Met the why particular Consensus Forecast panelists expect the region to expand 2.5% in 2018 before decelerating slightly to 2.3% in 2019, which is down 0.4 percentage points from last month’s estimate. This is the fifth consecutive month that the region’s growth forecast for 2019 has been downgraded.

MENA’s 2019 economic outlook was revised downward this month mainly due to sharp cuts in Iran’s and Yemen’s estimates. The economic outlooks for Algeria, Bahrain, Iraq, Oman, Qatar and the UAE were also lowered this month, while growth projections for Egypt, Kuwait and Lebanon received an upgrade. The remaining countries saw no change to their growth forecasts for 2019.

Egypt is expected to be the region’s top performer in 2019, while Iraq and Morocco will complete the podium. Iran—threatened by new economic sanctions—will be the weakest performer.

See the Full Met the why particular Middle East & North Africa Report

SAUDI ARABIA | The oil sector propels growth in Q2

The economic recovery continued to gain traction in Q2, with GDP expanding at the fastest pace in one-and-a-half years. The Saudi economy continued to benefit from higher oil prices—which are around 50% above the levels observed last year—and solid crude oil output. Against this backdrop, the government loosened its fiscal stance, which mainly translated into higher handouts and cash transfers to households to offset negative spillovers from subsidy cuts and the introduction of a VAT in January. Despite a soft start to the year, activity in the non-oil sectors is slowly gathering momentum, with the PMI for the non-hydrocarbon sector in July and August hovering above Q2’s average. Saudi Arabia’s solid economic position likely paved the way for JP Morgan to announce, on 26 September, the inclusion of the country into its emerging market government bond indexes next year, which lead Saudi bonds to rally in late September.

Economic growth will gather steam next year as its stronger fiscal position should spur private consumption and investment. However, downside risks still loom large over the country’s economic outlook, particularly stemming from rising trade protectionism that could add downward pressure on global growth, as well as from mounting geopolitical risks in the region and uncertainty about the country’s reform agenda. Met the why particular Consensus Forecast panelists expect growth of 2.0% in 2018. In 2019, growth is seen accelerating to 2.4%, which is unchanged from last month’s projection.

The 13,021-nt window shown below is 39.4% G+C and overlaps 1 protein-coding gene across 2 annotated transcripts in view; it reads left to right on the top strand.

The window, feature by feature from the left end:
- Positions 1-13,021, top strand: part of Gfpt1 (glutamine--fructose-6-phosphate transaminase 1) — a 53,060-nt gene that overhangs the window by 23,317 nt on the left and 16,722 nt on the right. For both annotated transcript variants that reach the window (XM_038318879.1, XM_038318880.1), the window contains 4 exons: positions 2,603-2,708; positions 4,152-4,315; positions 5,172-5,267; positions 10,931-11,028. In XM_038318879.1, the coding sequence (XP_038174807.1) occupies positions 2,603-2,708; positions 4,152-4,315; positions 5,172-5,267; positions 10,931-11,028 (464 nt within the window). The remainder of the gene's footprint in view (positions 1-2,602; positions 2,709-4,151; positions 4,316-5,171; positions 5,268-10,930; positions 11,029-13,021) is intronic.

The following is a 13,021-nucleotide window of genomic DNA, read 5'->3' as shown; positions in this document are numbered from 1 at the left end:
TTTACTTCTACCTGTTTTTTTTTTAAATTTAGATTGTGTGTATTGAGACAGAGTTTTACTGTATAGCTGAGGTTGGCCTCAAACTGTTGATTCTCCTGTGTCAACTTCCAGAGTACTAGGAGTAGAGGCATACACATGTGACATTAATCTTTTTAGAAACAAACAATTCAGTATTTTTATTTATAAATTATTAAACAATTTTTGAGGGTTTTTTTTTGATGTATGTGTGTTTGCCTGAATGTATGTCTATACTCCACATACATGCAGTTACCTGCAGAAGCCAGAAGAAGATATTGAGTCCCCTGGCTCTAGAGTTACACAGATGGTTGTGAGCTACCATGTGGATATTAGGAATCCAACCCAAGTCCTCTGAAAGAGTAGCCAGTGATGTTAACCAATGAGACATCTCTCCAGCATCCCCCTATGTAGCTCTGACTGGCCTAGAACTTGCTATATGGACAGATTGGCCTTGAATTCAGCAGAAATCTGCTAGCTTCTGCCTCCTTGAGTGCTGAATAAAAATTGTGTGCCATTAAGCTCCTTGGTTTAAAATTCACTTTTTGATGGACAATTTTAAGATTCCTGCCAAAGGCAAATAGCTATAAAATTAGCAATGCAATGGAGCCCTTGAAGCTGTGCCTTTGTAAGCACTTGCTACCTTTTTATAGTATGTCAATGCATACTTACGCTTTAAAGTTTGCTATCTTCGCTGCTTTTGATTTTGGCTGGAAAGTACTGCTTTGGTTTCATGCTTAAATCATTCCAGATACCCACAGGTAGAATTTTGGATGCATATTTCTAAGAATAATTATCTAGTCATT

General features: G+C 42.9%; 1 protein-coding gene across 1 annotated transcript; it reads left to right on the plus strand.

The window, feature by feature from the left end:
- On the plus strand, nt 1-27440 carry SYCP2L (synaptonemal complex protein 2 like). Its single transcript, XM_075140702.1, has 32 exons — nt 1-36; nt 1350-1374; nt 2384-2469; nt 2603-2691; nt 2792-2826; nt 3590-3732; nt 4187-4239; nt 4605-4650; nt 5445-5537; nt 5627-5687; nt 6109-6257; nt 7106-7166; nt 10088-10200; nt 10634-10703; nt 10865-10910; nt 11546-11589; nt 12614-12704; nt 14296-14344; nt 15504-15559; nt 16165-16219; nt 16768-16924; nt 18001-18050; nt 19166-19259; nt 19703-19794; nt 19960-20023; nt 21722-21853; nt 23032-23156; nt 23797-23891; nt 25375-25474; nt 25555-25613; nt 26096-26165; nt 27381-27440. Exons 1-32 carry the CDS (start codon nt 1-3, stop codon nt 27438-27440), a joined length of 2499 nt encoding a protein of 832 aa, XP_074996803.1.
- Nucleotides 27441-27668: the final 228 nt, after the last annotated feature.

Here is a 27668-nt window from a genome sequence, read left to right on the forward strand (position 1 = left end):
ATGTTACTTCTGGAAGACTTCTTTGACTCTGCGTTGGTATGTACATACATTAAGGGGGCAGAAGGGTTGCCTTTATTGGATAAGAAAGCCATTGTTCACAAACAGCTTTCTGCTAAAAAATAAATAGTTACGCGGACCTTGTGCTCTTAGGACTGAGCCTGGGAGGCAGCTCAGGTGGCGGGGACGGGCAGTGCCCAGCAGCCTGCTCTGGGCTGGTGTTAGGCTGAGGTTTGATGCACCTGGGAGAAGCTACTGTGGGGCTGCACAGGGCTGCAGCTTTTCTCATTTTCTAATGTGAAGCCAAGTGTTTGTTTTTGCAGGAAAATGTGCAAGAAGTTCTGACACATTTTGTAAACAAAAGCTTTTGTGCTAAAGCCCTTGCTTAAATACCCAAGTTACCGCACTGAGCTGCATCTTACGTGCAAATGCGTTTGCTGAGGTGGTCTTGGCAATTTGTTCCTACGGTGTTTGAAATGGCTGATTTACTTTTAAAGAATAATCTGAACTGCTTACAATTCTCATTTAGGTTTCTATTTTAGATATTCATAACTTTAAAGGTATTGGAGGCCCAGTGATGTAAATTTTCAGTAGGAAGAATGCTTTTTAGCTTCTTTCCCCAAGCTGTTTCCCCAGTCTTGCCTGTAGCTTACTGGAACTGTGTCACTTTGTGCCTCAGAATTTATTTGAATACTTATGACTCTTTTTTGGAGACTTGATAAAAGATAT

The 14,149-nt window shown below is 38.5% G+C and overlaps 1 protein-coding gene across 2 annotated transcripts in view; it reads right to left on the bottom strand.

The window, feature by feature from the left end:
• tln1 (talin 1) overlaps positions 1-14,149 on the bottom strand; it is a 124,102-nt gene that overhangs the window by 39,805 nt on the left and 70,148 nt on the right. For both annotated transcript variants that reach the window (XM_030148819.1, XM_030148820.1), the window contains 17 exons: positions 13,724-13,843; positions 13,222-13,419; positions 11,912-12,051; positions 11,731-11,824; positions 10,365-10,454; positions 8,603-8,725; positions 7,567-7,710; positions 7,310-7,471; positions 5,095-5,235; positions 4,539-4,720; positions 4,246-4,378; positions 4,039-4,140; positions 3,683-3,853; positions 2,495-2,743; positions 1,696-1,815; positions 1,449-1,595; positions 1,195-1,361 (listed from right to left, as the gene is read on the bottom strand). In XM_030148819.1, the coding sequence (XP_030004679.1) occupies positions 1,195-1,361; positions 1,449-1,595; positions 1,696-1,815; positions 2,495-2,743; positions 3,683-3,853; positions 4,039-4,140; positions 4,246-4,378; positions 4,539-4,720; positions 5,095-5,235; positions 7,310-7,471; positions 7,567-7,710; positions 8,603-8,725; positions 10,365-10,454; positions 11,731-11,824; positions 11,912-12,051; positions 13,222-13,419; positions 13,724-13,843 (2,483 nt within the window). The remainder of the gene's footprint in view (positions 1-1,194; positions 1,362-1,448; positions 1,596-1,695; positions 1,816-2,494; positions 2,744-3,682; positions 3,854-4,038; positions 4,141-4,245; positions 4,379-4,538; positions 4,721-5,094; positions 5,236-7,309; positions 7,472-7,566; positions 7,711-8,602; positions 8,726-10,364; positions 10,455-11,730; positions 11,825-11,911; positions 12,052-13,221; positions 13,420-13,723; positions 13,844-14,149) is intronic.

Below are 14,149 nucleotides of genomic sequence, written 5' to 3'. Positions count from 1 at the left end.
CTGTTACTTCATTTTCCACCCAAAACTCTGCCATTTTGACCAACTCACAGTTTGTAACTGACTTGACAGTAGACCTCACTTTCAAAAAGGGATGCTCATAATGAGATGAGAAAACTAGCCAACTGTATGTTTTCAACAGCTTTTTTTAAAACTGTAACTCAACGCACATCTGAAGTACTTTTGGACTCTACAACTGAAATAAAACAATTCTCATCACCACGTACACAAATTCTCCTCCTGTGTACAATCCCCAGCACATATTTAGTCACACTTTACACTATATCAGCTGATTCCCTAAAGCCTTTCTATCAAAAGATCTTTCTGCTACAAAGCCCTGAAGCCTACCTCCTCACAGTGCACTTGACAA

ISRAEL | Economic performance remains robust in Q3

Although economic growth slowed in the second quarter, data points to solid economic momentum in the third quarter. The Central Bank’s State of the Economy Index edged up in July and the PMI readings in the first two months of the quarter trended above the average reading in the previous quarter—although the PMI did drop markedly in August on slower growth in domestic orders and output. Moreover, business confidence remained elevated in August. On the other hand, in the same month consumer confidence deteriorated on increased pessimism regarding the country’s economic situation, while exports contracted on a broad-based deterioration in foreign demand and the trade deficit widened over the same month a year ago.

In the second half of the year and next year, robust domestic demand should keep economic momentum afloat. A lower tax burden and still favorable financial conditions should support private consumption. Meanwhile, new gas- and oil-related projects will likely buttress fixed investment. However, regional tensions remain a downside risk to the outlook. Met the why particular Consensus Forecast panelists forecast economic growth of 3.5% this year. Next year, our panel sees the economy expanding 3.2%, which is unchanged from last month’s forecast.

See the Full Met the why particular Middle East & North Africa Report

UAE | Investment and increased oil supply shore up the economy

Following a likely solid second quarter for the non-oil sector, the economy appears poised to be gaining steam in the third quarter. This is notably thanks to the increase of OPEC oil production targets in June as reflected by a noticeable increase in oil output in July and August. Furthermore, although the PMI softened somewhat in the same period—indicating waning momentum in the non-oil economy—a swath of recent reforms enacted throughout the Emirates should be starting to bear fruit in Q4 and beyond, further buttressing economic activity. The measures notably focus on making business easier and cheaper to conduct, as well as on attracting investment and skilled labor—for instance by making visas and business licenses easier to obtain. Job creation for now remains one of the weak points of the UAE economy, as seen by the fall in employment logged in the August PMI. However, resilient output growth suggests it could accelerate in coming quarters as backlogs of work continue to accumulate.